Google is dipping its toes into the wearables world with Android Wear.
In a blog post on Tuesday, the Internet titan unwrapped the details of a modified version of its mobile Android operating system. The OS will be heavily based on its Google Now voice-recognition technology, and it’s designed to be applied to wearables, with the initial push being smartwatches.
Google also introduced LG, Asus, HTC, Motorola, and Samsung as hardware partners to utilize Android Wear, and Broadcom, Imagination, Intel, MediaTek, and Qualcomm as chip partners. The Fossil Group will bring Android Wear-powered watches later this year.
CNET previously reported that Google would release the details of its smartwatch-centric OS in March. The report also noted LG and Google would unveil a smartwatch at the Google I/O developer conference, and a person briefed on the matter confirmed that LG would indeed be the first partner to have its smartwatch go on sale.
Google’s entry marks an attempt to provide a little stability and order in the wild, wild wearables world. Samsung and Sony have already created their own Android-based smartwatches (although Samsung has recently switched to Tizen), and Google is looking to set up a foundation with a more consistent experience, just as it has attempted to do over the last few iterations of Android in smartphones.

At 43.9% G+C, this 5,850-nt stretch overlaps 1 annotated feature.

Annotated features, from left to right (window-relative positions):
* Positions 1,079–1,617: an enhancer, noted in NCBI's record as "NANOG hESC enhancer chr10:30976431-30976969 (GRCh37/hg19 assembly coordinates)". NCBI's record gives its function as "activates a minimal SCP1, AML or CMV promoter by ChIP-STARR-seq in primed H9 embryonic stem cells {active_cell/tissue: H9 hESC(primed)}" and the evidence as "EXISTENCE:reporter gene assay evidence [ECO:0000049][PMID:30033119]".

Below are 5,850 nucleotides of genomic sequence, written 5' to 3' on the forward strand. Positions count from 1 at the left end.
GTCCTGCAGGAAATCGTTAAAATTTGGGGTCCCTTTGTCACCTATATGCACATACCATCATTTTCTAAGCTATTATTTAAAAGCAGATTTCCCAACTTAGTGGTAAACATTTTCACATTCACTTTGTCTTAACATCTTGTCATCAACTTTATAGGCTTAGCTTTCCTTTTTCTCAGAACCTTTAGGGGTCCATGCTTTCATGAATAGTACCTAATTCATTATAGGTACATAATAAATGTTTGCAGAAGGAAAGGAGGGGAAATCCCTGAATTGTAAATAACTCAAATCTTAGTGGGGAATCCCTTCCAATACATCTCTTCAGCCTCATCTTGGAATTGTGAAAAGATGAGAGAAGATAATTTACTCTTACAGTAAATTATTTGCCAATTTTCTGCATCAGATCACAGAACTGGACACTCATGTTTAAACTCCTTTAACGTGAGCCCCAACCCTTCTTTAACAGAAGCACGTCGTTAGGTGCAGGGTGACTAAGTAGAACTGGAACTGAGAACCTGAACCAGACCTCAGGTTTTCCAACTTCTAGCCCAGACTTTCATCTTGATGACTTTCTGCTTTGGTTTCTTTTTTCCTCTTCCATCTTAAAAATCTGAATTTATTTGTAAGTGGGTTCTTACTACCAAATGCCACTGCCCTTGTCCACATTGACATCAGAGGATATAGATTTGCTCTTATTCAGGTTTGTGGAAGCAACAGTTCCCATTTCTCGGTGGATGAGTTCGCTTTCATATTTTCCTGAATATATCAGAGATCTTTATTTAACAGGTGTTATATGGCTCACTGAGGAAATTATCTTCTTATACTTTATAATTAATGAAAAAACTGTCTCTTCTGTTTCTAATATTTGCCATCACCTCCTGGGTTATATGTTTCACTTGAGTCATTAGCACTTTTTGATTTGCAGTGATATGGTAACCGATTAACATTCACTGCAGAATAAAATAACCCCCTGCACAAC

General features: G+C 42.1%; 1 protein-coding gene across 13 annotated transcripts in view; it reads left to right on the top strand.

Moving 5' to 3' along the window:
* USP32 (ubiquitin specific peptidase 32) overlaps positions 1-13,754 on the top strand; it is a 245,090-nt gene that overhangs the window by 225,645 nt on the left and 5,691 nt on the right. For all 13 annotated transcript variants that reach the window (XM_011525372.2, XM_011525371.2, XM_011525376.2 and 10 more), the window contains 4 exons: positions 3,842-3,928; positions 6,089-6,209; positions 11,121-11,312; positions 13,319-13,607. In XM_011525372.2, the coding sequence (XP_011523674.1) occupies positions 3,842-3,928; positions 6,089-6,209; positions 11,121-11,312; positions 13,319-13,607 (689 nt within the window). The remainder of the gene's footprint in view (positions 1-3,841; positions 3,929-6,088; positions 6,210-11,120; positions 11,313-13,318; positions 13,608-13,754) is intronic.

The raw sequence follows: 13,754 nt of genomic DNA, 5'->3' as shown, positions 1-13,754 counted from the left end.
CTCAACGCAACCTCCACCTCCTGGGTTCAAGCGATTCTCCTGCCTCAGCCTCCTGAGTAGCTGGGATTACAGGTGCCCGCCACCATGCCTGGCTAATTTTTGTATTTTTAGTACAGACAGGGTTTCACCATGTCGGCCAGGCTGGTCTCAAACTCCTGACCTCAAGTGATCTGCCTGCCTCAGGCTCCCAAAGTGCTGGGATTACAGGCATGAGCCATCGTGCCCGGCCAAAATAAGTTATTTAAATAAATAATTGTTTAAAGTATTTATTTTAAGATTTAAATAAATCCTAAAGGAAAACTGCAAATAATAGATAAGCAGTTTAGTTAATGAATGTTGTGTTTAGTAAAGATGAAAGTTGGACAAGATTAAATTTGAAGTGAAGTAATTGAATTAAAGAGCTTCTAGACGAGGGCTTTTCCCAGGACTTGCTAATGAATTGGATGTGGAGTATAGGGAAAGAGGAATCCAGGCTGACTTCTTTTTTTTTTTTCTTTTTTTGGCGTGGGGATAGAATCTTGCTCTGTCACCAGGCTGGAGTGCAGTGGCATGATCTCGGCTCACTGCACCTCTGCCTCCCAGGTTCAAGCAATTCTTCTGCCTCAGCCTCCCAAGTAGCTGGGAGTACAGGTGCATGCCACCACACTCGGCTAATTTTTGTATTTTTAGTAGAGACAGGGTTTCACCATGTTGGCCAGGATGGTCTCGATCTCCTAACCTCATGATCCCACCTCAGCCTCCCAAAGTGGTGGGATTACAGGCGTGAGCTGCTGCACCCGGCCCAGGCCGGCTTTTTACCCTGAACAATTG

Android Wear, like Google Glass, will rely on Google Now and the voice command, “Ok Google” to ask questions or fire off a text message. The post said that Android Wear is designed to provide relevant information, as well as notifications from social apps, alerts from your messaging apps, and notifications from shopping, news, and photography apps.
The modified OS will also focus on health and fitness tracking, a trend made popular by the likes of Fitbit Force and the Nike FuelBand.
Google also wants Android Wear to serve as a link between you and other devices, including your television or computer.
Hopefully, Google’s input will help with the aesthetic appeal of smartwatches. While wearables is considered a “hot” area, sales have been anything but. Samsung’s original Galaxy Gear and Sony’s SmartWatch remain niche products, and they are seen as too bulky and cumbersome to be considered fashionable. Other complaints include weak battery life and the lack of certain functions.
Still, there are a number of startups that have sprung up in hopes of meeting this new demand for fashionable technology. Pebble, for instance, has grown from virtually nothing to making headlines at a big conference such as the Consumer Electronics Show.
Google has opened up a section on wearables, and developers can download a developer preview to create app notifications for watches through Android Wear. The company teased more developer resources and APIs to come.